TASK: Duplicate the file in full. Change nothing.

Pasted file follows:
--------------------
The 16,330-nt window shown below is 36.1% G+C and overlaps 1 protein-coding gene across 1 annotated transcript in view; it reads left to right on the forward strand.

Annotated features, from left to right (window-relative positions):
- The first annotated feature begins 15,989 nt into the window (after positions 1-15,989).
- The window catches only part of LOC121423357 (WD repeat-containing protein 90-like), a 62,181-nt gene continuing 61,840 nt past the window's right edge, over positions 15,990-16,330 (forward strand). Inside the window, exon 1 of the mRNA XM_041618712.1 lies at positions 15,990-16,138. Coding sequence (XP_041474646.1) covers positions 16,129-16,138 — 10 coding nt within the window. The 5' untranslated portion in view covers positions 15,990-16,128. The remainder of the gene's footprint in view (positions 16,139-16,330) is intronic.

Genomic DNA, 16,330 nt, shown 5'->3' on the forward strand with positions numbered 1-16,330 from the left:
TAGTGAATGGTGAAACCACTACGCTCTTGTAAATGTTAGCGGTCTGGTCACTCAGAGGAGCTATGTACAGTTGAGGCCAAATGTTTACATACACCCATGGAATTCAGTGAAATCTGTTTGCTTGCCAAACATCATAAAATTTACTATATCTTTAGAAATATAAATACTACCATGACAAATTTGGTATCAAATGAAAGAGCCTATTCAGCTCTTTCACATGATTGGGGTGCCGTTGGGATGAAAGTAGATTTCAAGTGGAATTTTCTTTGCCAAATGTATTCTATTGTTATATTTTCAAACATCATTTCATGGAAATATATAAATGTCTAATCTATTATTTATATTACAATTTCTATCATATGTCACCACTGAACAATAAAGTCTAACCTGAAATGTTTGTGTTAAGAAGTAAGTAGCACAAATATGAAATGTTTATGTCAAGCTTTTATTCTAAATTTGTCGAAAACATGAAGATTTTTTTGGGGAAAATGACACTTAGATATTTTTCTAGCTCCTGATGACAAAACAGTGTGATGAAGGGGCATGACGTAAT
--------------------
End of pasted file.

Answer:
The 16,330-nt window shown below is 36.1% G+C and overlaps 1 protein-coding gene across 1 annotated transcript in view; it reads left to right on the forward strand.

Annotated features, from left to right (window-relative positions):
- The first annotated feature begins 15,989 nt into the window (after positions 1-15,989).
- The window catches only part of LOC121423357 (WD repeat-containing protein 90-like), a 62,181-nt gene continuing 61,840 nt past the window's right edge, over positions 15,990-16,330 (forward strand). Inside the window, exon 1 of the mRNA XM_041618712.1 lies at positions 15,990-16,138. Coding sequence (XP_041474646.1) covers positions 16,129-16,138 — 10 coding nt within the window. The 5' untranslated portion in view covers positions 15,990-16,128. The remainder of the gene's footprint in view (positions 16,139-16,330) is intronic.

Genomic DNA, 16,330 nt, shown 5'->3' on the forward strand with positions numbered 1-16,330 from the left:
TAGTGAATGGTGAAACCACTACGCTCTTGTAAATGTTAGCGGTCTGGTCACTCAGAGGAGCTATGTACAGTTGAGGCCAAATGTTTACATACACCCATGGAATTCAGTGAAATCTGTTTGCTTGCCAAACATCATAAAATTTACTATATCTTTAGAAATATAAATACTACCATGACAAATTTGGTATCAAATGAAAGAGCCTATTCAGCTCTTTCACATGATTGGGGTGCCGTTGGGATGAAAGTAGATTTCAAGTGGAATTTTCTTTGCCAAATGTATTCTATTGTTATATTTTCAAACATCATTTCATGGAAATATATAAATGTCTAATCTATTATTTATATTACAATTTCTATCATATGTCACCACTGAACAATAAAGTCTAACCTGAAATGTTTGTGTTAAGAAGTAAGTAGCACAAATATGAAATGTTTATGTCAAGCTTTTATTCTAAATTTGTCGAAAACATGAAGATTTTTTTGGGGAAAATGACACTTAGATATTTTTCTAGCTCCTGATGACAAAACAGTGTGATGAAGGGGCATGACGTAAT